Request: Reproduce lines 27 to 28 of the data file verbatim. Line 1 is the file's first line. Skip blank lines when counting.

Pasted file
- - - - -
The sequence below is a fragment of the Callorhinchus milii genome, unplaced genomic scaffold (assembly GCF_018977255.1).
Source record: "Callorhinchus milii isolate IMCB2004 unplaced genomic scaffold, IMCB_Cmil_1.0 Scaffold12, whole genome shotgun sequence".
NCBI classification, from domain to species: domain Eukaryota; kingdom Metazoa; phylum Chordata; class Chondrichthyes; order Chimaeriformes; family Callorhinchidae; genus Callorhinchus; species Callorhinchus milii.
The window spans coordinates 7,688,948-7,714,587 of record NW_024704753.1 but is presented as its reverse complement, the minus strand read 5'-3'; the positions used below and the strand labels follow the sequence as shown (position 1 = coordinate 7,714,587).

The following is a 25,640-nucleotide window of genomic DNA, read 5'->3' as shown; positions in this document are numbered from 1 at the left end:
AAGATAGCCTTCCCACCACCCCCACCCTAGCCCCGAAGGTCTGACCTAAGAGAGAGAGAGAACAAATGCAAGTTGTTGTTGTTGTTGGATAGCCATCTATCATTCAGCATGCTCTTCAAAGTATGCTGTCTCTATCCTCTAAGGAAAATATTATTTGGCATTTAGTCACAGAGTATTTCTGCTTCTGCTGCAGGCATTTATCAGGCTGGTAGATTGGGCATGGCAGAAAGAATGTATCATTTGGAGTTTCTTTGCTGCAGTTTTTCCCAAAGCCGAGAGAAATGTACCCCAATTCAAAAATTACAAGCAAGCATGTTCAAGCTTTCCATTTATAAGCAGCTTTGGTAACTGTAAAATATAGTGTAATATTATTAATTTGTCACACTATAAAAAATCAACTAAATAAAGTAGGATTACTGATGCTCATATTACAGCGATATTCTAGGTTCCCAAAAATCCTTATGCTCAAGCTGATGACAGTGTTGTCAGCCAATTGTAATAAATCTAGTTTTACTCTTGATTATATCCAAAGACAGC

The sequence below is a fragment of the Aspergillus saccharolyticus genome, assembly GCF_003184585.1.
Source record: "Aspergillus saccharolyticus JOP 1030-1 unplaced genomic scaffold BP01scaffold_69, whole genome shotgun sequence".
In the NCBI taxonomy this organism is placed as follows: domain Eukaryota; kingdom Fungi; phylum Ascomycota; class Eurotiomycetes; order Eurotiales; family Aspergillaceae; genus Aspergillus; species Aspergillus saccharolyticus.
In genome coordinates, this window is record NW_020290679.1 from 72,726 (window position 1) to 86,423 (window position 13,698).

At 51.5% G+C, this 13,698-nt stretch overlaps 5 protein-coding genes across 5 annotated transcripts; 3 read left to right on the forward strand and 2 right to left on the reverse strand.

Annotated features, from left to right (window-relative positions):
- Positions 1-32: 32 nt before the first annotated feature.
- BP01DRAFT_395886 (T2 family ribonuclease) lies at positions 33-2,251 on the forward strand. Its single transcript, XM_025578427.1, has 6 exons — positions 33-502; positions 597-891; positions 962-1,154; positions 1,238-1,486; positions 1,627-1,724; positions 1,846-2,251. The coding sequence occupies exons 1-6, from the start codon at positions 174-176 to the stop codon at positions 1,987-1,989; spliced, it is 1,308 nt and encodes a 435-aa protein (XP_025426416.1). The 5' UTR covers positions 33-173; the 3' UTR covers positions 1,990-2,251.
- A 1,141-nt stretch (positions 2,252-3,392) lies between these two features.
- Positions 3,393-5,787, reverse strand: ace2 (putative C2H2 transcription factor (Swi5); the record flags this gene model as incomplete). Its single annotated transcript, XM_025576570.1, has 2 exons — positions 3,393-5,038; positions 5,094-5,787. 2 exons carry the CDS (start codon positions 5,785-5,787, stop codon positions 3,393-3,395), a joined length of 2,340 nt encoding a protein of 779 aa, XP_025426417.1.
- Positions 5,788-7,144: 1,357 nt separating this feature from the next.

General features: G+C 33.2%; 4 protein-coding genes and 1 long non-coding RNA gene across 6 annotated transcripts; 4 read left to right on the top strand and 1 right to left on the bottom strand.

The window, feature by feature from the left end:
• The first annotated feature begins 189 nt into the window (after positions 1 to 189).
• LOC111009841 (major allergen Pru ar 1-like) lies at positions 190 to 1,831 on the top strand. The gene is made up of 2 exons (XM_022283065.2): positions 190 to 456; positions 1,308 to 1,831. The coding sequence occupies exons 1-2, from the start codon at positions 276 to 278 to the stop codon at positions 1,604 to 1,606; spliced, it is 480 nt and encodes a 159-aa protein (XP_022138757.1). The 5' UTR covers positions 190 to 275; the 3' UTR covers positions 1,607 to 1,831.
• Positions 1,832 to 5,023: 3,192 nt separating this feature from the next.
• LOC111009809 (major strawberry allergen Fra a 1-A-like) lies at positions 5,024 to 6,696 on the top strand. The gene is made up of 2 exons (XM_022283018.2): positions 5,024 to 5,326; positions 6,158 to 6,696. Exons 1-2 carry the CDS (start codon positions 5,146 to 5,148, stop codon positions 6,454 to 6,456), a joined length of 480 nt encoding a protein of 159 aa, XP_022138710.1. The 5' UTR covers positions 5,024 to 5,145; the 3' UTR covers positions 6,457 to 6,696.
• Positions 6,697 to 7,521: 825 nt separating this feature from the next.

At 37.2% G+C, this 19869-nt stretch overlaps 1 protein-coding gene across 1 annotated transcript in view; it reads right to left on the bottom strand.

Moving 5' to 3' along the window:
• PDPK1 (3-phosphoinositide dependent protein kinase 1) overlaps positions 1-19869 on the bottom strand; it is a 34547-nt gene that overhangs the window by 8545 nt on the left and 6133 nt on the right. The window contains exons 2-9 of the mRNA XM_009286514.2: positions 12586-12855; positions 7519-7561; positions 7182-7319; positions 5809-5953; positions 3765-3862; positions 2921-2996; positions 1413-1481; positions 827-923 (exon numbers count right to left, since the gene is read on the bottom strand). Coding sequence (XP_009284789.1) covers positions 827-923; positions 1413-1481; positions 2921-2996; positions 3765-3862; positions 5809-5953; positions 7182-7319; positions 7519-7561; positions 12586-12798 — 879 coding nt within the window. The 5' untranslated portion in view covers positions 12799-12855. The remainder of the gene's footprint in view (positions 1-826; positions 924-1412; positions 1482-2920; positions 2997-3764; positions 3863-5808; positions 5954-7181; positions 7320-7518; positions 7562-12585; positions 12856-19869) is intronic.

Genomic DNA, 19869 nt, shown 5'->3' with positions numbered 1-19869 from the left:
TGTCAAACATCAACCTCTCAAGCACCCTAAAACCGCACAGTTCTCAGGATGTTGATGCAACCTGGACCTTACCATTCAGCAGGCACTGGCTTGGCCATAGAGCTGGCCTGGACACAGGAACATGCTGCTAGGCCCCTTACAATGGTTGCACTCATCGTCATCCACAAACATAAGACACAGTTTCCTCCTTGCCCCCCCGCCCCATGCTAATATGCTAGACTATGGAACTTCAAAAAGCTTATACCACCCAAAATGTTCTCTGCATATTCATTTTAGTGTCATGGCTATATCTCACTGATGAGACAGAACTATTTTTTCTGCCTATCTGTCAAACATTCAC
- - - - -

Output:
• PDPK1 (3-phosphoinositide dependent protein kinase 1) overlaps positions 1-19869 on the bottom strand; it is a 34547-nt gene that overhangs the window by 8545 nt on the left and 6133 nt on the right. The window contains exons 2-9 of the mRNA XM_009286514.2: positions 12586-12855; positions 7519-7561; positions 7182-7319; positions 5809-5953; positions 3765-3862; positions 2921-2996; positions 1413-1481; positions 827-923 (exon numbers count right to left, since the gene is read on the bottom strand). Coding sequence (XP_009284789.1) covers positions 827-923; positions 1413-1481; positions 2921-2996; positions 3765-3862; positions 5809-5953; positions 7182-7319; positions 7519-7561; positions 12586-12798 — 879 coding nt within the window. The 5' untranslated portion in view covers positions 12799-12855. The remainder of the gene's footprint in view (positions 1-826; positions 924-1412; positions 1482-2920; positions 2997-3764; positions 3863-5808; positions 5954-7181; positions 7320-7518; positions 7562-12585; positions 12856-19869) is intronic.

Genomic DNA, 19869 nt, shown 5'->3' with positions numbered 1-19869 from the left: